Timid Hope, in league with Deceit, will sing of the joys of rest, of the blissfulness of peace, and with lullabies sweet sing asleep the somnolent spirit.

Then Man will drop into the mire of Lassitude, and into the arms of Sloth; and, in obedience to his short-sighted senses, he will then hasten to fill his mind and heart with the sweet poison of the cynical and false teaching which claims that no path is open to Man but one leading to the cattle-pen of Self-gratification.

But Thought is proud and Man is dear to her; and within his own breast she wages war for the freedom of his soul.

And like an enemy does she harass him, mercilessly she tortures him, ceaselessly gnaws at his brain, lays waste his breast and hardens his heart by her freezing blasts of longing for stern and naked Truth — for the wise, Thought-borne, though slow-growing, Truth, that like some beautiful fiery flower can now be discerned through the thick mist of Errors.

But if Man be poisoned by Deceit, if he firmly believe there is no happiness on earth but having one’s fill of pleasure and meat, and no pleasure but rest and the petty comforts of life — then Thought, a prisoner of triumphing Lust, will listlessly droop her wings and dream away, leaving Man in the power of his own Flesh.

Then, like a pestilent cloud, will Sloth descend upon Man, envelop him in a loathsome mist, blind his eyes, fatten his heart and dull his very brain; and, changed by his weakness into an unthinking and undignified brute, Man will lose his own self. But anon, Man’s noble Indignation inflames within him, Thought reawakes out of her slumbers, and, once more free, Man marches ahead, alone through the thorns of his Errors, alone among the fleeting sparks of his Doubts, alone amidst the ruins of his decayed Beliefs!

Majestic, proud and free, he fearlessly faces Truth, and thus he speaks to his Doubts:

“You are wrong when you claim that but limited are the powers of my soul. Nay, they are growing within me: I know it. I see and I feel it, for in the very growth of my suffering do I see the growth of my soul; and were it not so my suffering would not be growing apace!

“For with every step do my longings increase, my feelings grow keener, my insight deepen — and this, I know, is but the growth of my soul.

“It is only like a spark within me now, but what of that? Are not sparks mothers of conflagrations?

“And I am the coming conflagration in the darkness of the world.

“I am here to bring Light into the world, to disperse the Darkness of its profoundest Mysteries; I am here to put myself in accord with the Universe, and to create Harmony within my own breast; I am here to flood with a purifying Light the black chaos of mundane life that covers this long-suffering earth with a loathsome crust of misery and affliction, of malice and of iniquity. And I am here to sweep all this venomous mire into the grave of the past!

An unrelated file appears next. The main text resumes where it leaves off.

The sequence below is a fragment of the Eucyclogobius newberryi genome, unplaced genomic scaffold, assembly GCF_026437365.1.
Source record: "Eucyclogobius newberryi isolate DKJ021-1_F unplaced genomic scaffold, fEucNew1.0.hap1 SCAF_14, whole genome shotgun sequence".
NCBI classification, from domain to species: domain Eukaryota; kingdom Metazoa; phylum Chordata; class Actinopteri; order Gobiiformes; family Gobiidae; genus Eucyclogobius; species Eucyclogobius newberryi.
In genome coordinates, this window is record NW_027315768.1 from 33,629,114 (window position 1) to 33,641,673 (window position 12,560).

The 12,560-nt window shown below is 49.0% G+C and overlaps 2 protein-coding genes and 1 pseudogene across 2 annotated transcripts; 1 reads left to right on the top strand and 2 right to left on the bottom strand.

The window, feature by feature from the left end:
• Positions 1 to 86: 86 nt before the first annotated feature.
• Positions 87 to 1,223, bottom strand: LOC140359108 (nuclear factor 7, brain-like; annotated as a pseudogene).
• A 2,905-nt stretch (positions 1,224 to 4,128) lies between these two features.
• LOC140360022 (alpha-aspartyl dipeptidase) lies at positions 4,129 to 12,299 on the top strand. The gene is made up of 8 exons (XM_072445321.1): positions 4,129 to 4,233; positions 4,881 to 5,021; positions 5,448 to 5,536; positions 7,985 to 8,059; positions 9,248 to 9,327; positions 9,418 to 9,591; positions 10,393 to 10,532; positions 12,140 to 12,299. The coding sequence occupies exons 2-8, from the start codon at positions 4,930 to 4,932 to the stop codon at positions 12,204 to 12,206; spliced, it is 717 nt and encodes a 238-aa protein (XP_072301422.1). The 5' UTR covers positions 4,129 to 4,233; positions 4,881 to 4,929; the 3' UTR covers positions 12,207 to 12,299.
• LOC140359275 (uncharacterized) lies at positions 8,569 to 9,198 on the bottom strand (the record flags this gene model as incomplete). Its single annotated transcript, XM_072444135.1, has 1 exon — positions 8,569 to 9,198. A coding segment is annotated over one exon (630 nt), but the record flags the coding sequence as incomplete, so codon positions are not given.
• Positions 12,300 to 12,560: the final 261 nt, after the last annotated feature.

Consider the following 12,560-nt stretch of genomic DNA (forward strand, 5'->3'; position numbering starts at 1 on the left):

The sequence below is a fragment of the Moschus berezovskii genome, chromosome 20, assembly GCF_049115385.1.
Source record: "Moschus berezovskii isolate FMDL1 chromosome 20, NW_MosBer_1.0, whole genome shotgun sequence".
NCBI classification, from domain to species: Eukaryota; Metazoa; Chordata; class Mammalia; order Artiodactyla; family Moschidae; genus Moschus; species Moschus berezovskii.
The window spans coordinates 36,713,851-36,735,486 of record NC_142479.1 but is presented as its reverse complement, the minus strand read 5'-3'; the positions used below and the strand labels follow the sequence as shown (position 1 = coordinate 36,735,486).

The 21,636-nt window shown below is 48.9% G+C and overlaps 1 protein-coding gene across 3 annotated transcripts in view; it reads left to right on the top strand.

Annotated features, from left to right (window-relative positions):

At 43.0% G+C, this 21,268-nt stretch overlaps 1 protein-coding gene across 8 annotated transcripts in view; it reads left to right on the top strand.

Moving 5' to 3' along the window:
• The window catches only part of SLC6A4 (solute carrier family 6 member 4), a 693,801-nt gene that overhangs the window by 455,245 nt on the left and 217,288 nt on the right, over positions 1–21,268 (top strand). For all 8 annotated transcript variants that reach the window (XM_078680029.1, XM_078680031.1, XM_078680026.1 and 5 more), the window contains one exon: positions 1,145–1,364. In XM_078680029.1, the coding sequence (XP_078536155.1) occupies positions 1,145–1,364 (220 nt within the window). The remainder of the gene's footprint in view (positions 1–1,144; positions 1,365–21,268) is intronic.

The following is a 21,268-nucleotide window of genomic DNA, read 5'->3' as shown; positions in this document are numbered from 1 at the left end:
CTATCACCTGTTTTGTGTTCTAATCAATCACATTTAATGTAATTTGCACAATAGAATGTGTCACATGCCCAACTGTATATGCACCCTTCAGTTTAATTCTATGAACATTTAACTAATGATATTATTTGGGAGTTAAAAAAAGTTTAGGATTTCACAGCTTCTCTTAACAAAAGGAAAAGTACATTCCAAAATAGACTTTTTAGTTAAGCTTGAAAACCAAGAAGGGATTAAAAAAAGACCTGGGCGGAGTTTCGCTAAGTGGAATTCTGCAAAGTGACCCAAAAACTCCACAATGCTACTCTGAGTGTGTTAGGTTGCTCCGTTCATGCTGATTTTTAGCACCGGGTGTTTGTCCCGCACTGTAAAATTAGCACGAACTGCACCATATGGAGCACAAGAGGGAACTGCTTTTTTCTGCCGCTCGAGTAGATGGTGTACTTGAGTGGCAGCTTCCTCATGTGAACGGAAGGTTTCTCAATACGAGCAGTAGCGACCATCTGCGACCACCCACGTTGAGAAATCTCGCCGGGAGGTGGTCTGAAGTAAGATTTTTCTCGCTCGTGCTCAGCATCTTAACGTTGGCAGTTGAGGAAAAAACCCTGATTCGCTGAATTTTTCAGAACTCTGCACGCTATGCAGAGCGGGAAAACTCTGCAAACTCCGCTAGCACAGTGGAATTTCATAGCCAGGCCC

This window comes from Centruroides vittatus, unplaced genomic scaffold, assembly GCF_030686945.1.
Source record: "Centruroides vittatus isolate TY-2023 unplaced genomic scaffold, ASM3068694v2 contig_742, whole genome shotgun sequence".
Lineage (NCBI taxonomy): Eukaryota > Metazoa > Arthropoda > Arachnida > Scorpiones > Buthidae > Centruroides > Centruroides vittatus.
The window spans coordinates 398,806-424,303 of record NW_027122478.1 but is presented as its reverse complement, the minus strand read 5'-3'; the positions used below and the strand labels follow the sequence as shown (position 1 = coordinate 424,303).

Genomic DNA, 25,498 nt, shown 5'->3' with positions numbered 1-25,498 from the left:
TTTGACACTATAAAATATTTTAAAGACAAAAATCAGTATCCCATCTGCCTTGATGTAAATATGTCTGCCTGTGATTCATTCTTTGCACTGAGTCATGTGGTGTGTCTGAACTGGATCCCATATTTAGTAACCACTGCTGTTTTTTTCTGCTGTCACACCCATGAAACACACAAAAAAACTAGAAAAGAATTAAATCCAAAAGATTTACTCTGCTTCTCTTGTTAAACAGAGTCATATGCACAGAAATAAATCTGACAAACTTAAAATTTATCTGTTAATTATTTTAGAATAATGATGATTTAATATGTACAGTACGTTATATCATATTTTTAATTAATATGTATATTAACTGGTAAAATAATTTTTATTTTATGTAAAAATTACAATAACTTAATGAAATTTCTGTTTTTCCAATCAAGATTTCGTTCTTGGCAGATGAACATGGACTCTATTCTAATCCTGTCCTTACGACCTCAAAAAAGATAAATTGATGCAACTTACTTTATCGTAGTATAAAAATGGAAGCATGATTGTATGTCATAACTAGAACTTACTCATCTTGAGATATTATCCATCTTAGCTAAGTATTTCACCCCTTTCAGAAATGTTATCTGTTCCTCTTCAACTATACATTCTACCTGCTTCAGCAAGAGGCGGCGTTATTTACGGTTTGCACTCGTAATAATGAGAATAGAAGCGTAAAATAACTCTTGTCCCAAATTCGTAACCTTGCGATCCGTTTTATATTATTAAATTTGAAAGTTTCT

“I am here to loose the coils of Error and Superstition that compress Humanity into a bleeding mass of struggling and mutually devouring brutes; I am created by Thought to overthrow, to destroy, to trample underfoot all that is superannuated, all that is vile, narrow and malicious, and to erect a new Edifice on Thought’s immutable foundations of Freedom, of Beauty, and of Regard for Man!

“I am the implacable enemy of the shameful poverty of human aspirations. I wish every one to be — a Man!

“Absurd, shameful and abhorrent is this life where the days of the many are spent in ceaseless and hopeless thraldom, that the few may have their fill of bread and of the gifts of the spirit!

“Cursed be the sticky cobwebs of all prejudices, superstitions and habits that entangle the minds of Men; they are obstacles in the course of life, and I shall destroy them!

“My weapon is Thought; and my immutable trust in her freedom, in her immortality, and in the eternity of her creative powers is the inexhaustible source of my strength!

“In the utmost Darkness of Life, in the chaos of her shameful errors, Thought is my only true and unerring pillar of light; and as I see her fires burning ever brighter and brighter, her beams penetrating ever deeper and deeper into the abysses of Nature’s Mysteries, I follow in her wake, immortal, and rise ever higher and higher.

“Thought knows of no strongholds she could not reduce; she knows of no idols she could not dethrone, neither in heaven nor on earth. For she created them all, and it is her inalienable right to destroy whatever stands in the way of her growth.

“Well do I know that prejudices are but fragments of old Beliefs; that the clouds of Errors which float over the surface of life are only the ashes of old Beliefs consumed by the fires of Thought that created them once.

“Yea, I do know that the victors are not those who gather the spoils of victory, but those who perish on the field of battle.

“It is the creative power of Thought that gives life to Life, and that power is sufficient unto herself and is boundless!

“As I go a-burning, I wish to burn away with the brightest possible flame, that the Light might penetrate the deepest into the Darkness of Life. And to perish — is my only reward!

“Other rewards I need not: power, domination, is a shame and a bore; pelf is burdensome and foolish; and glory itself is but a superstition born of Men’s inability to know their own worth, and of their slavish habits of self-abasement.

“My Doubts, sparks of Thought are you all, nothing more! Through ceaseless self-examination, in the superabundance of her fecundity she gave birth to you all, and with her own life-blood is she nourishing you.

“And it will come to pass, some day a mighty and holy flame will be kindled in my breast, an immortal flame, Thought-born, Emotion-fed, and with that flame shall I burn out of my soul all that is base, cruel and malicious.

“Then shall I become as the gods that my spirit had been creating!

“All is in Man, all is for Man!”

Thus speaks Man.

And, with head proudly uplifted, majestic and free, he is slowly and firmly marching on, over the ashes of Superstitions, alone amidst the gray mist of Errors; alone, with the dark clouds of the Past behind him, and with legions of Riddles in front of him, awaiting his coming.

Numberless are the Riddles, like the stars in the bottomless sky, and endless is the Path of Man!

This is the march of rebellious Man; thus is he advancing in his path, mounting higher and ever higher!

This web edition published by:

The University of Adelaide Library
University of Adelaide
South Australia 5005